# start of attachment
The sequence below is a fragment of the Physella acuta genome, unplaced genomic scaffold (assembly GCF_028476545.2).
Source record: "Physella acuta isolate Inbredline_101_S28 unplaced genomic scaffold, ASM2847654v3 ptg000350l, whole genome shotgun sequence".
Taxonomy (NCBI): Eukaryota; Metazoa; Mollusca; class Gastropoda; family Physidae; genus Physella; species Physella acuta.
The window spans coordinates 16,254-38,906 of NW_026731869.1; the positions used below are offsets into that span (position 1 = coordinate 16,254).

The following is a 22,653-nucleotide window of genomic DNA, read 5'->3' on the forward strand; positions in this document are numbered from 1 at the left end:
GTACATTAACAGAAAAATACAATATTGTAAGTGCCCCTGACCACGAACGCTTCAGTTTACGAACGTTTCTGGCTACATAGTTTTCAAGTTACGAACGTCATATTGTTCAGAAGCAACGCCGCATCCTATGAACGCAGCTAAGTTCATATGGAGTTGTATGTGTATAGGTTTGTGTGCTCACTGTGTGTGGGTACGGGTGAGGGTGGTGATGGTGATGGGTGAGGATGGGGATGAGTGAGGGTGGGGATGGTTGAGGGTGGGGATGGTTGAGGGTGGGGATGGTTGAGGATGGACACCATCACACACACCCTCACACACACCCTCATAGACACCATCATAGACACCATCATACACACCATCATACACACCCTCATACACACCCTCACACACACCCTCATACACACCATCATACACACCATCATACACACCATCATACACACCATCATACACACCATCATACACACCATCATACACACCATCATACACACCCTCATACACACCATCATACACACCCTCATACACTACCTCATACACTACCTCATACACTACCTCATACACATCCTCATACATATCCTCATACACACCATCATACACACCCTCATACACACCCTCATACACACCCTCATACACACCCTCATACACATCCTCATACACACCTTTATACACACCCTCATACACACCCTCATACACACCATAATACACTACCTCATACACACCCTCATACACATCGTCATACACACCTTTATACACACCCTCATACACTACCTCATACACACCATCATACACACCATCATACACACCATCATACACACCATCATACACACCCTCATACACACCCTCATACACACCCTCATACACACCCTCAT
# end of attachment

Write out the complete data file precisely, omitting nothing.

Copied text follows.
The sequence below is a fragment of the Physella acuta genome, unplaced genomic scaffold (assembly GCF_028476545.2).
Source record: "Physella acuta isolate Inbredline_101_S28 unplaced genomic scaffold, ASM2847654v3 ptg000350l, whole genome shotgun sequence".
Taxonomy (NCBI): Eukaryota; Metazoa; Mollusca; class Gastropoda; family Physidae; genus Physella; species Physella acuta.
The window spans coordinates 16,254-38,906 of NW_026731869.1; the positions used below are offsets into that span (position 1 = coordinate 16,254).

The following is a 22,653-nucleotide window of genomic DNA, read 5'->3' on the forward strand; positions in this document are numbered from 1 at the left end:
GTACATTAACAGAAAAATACAATATTGTAAGTGCCCCTGACCACGAACGCTTCAGTTTACGAACGTTTCTGGCTACATAGTTTTCAAGTTACGAACGTCATATTGTTCAGAAGCAACGCCGCATCCTATGAACGCAGCTAAGTTCATATGGAGTTGTATGTGTATAGGTTTGTGTGCTCACTGTGTGTGGGTACGGGTGAGGGTGGTGATGGTGATGGGTGAGGATGGGGATGAGTGAGGGTGGGGATGGTTGAGGGTGGGGATGGTTGAGGGTGGGGATGGTTGAGGATGGACACCATCACACACACCCTCACACACACCCTCATAGACACCATCATAGACACCATCATACACACCATCATACACACCCTCATACACACCCTCACACACACCCTCATACACACCATCATACACACCATCATACACACCATCATACACACCATCATACACACCATCATACACACCATCATACACACCATCATACACACCCTCATACACACCATCATACACACCCTCATACACTACCTCATACACTACCTCATACACTACCTCATACACATCCTCATACATATCCTCATACACACCATCATACACACCCTCATACACACCCTCATACACACCCTCATACACACCCTCATACACATCCTCATACACACCTTTATACACACCCTCATACACACCCTCATACACACCATAATACACTACCTCATACACACCCTCATACACATCGTCATACACACCTTTATACACACCCTCATACACTACCTCATACACACCATCATACACACCATCATACACACCATCATACACACCATCATACACACCCTCATACACACCCTCATACACACCCTCATACACACCCTCAT